Naming in Swift Part 3: Boundary Words

With the introduction of async/await to Swift, this article may have already aged poorly.
In fact I wrote the first draft of this for Objective-C, before Swift even existed!

There are some words that appear in pairs through Swift APIs:

  • start and stop
  • start and finish
  • begin and end

I am calling these boundary words, as they delimit the boundarys of certain actions, events or processes.

Although theses words are considered synonyms of each other in plain English,
they take on distinct semantics and should no longer be considered synonyms in Swift.

Furthermore, due to this specialisation, there are certain pairings that make sense and some pairings that you don't see as often.
For example, you typically won't see start() paired with end(), nor begin() with finish() even though these constructs would be perfectly fine in ordinary English.

About start and stop

APIs use start and stop to convey a long-running task that is happening in human-perceivable time.

Here are some examples:

  • URLProtocol has startLoading() and stopLoading()
  • AVCaptureSession has startRunning() and stopRunning()
  • UIImageView has startAnimating() and stopAnimating()

Things that can be stopped can usually be started again. This means the object will have state.
Where you see startPerformingTask and stopPerformingTask you often also see isPerformingTask.

About finish

Sometimes start is paired with finish.

Here are some examples:

  • AVAssetWriter has startWriting() and finishWriting(completionHandler:)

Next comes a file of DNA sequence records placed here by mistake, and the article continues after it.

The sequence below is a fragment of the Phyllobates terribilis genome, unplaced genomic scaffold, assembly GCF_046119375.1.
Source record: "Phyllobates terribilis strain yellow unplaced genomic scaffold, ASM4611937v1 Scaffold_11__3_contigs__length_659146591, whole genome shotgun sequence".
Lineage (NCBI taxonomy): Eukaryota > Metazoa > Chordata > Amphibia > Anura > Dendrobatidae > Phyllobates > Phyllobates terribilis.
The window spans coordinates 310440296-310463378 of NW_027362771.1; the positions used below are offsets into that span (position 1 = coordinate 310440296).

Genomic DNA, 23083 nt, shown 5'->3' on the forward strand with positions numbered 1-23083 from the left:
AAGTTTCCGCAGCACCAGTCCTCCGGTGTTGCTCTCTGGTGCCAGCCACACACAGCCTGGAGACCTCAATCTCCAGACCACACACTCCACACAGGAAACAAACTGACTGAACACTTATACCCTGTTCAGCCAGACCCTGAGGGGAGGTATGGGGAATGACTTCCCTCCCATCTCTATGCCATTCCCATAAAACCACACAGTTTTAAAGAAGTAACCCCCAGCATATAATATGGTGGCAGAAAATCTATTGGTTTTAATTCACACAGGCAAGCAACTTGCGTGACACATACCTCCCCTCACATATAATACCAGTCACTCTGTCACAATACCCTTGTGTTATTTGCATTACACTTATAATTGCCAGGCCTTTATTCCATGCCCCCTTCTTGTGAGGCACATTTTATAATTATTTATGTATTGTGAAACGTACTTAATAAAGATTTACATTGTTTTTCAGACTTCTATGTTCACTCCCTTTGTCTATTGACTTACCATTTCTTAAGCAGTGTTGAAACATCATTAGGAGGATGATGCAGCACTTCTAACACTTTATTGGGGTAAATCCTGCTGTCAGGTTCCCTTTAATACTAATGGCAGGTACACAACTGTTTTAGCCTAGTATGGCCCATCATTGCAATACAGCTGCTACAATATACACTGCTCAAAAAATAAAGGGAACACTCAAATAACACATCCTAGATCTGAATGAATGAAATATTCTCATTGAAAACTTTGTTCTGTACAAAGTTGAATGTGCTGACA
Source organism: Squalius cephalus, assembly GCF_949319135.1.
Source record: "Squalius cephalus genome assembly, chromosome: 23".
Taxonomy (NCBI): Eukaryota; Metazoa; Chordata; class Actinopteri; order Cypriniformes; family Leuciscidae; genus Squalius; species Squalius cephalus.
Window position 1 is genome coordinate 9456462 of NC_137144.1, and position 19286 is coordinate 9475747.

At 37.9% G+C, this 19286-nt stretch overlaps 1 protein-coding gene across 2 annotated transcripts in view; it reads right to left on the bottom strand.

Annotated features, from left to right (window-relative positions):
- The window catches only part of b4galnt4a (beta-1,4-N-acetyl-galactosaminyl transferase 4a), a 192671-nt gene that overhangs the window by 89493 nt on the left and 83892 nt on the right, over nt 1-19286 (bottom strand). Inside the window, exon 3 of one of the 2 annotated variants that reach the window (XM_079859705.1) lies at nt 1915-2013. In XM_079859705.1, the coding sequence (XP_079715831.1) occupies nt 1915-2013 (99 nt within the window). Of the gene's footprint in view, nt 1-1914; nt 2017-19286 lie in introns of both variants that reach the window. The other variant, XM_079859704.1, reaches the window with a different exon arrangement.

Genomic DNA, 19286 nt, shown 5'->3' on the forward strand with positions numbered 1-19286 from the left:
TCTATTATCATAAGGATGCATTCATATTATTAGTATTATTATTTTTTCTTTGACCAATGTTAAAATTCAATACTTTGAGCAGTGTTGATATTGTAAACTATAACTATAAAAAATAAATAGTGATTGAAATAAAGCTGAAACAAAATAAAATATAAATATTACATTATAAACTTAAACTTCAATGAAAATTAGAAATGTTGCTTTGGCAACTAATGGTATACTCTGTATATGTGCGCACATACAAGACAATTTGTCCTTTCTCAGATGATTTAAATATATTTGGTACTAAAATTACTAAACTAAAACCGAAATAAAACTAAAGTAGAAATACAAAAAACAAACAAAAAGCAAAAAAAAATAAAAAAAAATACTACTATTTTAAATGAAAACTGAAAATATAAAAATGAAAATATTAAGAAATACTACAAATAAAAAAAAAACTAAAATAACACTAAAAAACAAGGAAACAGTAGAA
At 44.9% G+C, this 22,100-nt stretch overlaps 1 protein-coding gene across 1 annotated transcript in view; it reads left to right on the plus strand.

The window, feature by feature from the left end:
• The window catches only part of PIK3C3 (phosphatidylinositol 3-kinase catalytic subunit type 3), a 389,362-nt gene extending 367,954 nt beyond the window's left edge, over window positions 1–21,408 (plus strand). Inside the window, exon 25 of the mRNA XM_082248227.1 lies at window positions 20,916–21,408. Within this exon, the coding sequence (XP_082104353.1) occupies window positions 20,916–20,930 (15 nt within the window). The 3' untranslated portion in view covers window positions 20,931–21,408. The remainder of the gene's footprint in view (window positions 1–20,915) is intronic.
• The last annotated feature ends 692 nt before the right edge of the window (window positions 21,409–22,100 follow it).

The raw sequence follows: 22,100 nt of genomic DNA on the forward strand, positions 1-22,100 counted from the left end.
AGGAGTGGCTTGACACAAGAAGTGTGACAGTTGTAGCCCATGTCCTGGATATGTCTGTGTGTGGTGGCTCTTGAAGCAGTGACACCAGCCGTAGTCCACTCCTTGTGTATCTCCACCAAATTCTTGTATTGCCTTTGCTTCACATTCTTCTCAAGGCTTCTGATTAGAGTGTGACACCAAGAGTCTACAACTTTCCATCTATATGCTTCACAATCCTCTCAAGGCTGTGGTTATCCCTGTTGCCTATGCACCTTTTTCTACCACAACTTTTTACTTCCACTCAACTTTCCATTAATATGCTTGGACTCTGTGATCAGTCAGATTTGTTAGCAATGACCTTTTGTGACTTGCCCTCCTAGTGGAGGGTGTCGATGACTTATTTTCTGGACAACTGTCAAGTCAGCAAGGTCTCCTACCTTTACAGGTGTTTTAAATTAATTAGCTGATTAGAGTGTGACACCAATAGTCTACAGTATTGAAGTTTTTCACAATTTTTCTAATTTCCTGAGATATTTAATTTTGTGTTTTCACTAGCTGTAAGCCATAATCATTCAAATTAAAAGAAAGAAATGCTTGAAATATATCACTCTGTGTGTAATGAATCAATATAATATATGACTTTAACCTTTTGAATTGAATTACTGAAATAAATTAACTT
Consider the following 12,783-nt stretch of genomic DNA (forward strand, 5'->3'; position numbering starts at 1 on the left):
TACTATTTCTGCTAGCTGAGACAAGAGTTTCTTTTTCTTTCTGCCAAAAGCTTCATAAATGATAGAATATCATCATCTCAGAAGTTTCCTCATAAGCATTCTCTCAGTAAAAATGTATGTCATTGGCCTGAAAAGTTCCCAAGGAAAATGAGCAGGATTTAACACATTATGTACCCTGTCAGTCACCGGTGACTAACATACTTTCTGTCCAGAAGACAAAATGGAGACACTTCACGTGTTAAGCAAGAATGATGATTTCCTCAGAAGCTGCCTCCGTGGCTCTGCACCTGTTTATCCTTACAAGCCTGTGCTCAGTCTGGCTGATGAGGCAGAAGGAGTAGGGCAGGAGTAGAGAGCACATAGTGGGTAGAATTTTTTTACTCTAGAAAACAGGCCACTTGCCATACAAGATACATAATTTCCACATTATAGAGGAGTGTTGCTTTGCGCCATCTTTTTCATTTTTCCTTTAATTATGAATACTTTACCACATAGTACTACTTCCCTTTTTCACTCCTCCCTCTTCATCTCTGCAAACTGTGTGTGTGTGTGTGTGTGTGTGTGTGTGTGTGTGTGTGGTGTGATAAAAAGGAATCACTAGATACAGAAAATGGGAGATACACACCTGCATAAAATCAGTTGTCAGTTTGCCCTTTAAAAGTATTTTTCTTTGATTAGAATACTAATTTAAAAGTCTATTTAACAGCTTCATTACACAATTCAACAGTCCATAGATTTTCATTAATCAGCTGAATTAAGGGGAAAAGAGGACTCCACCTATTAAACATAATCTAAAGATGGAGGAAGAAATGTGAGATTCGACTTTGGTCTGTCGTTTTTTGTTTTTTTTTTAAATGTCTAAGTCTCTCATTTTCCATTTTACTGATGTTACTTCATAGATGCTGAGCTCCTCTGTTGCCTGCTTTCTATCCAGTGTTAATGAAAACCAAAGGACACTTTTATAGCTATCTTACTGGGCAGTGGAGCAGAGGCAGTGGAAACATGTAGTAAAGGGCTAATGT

• PHContentEditingController has startContentEditing(…) and finishContentEditing(completionHandler:)

Unlike stop, finish is not simply the opposite of start.
It specifically denotes that there is some sort of final phase to the task.
For example, flushing the contents of a buffer, writing to the disk, or cleaning up resources.

About complete

You see APIs with complete when they have completion handlers.
The concept of completion specifically denotes the boundary of the task between the caller and callee.

Here are some examples with both finish and complete:

  • AVAssetWriter.finishWriting(completionHandler:)
  • HKWorkoutBuilder.finishWorkout(completion:)

In these APIs, finish is refering to the final phase of the task that needs to be performed before control is transferred back to the caller in the completion handler.

About begin and end

These pairs normally appear within the same lexical code block, and are used to group operations into batches, transactions or other constructs.

Here are some examples:

  • UITableView has beginUpdates and endUpdates
  • MTLCaptureScope has begin and end
  • OSSignposter has beginInterval and endInterval

These APIs were much more common in Objective-C prior to the introduction of block syntax.
In Swift these would be good candidates to improve using closures.

Counter-examples

When writing this I did find a lot of examples in Apple's APIs that contradicted my definitions above.

For one, in the Swift Standard Library, collections have a start index and end index.

These definitions aren't hard rules, but I believe they are more consistent than not and that makes them worthwhile to know.
Many design patterns that have corresponding vocabulary already defined.
If possible, why not use a common vocabulary — it will only make your APIs feel more at home.

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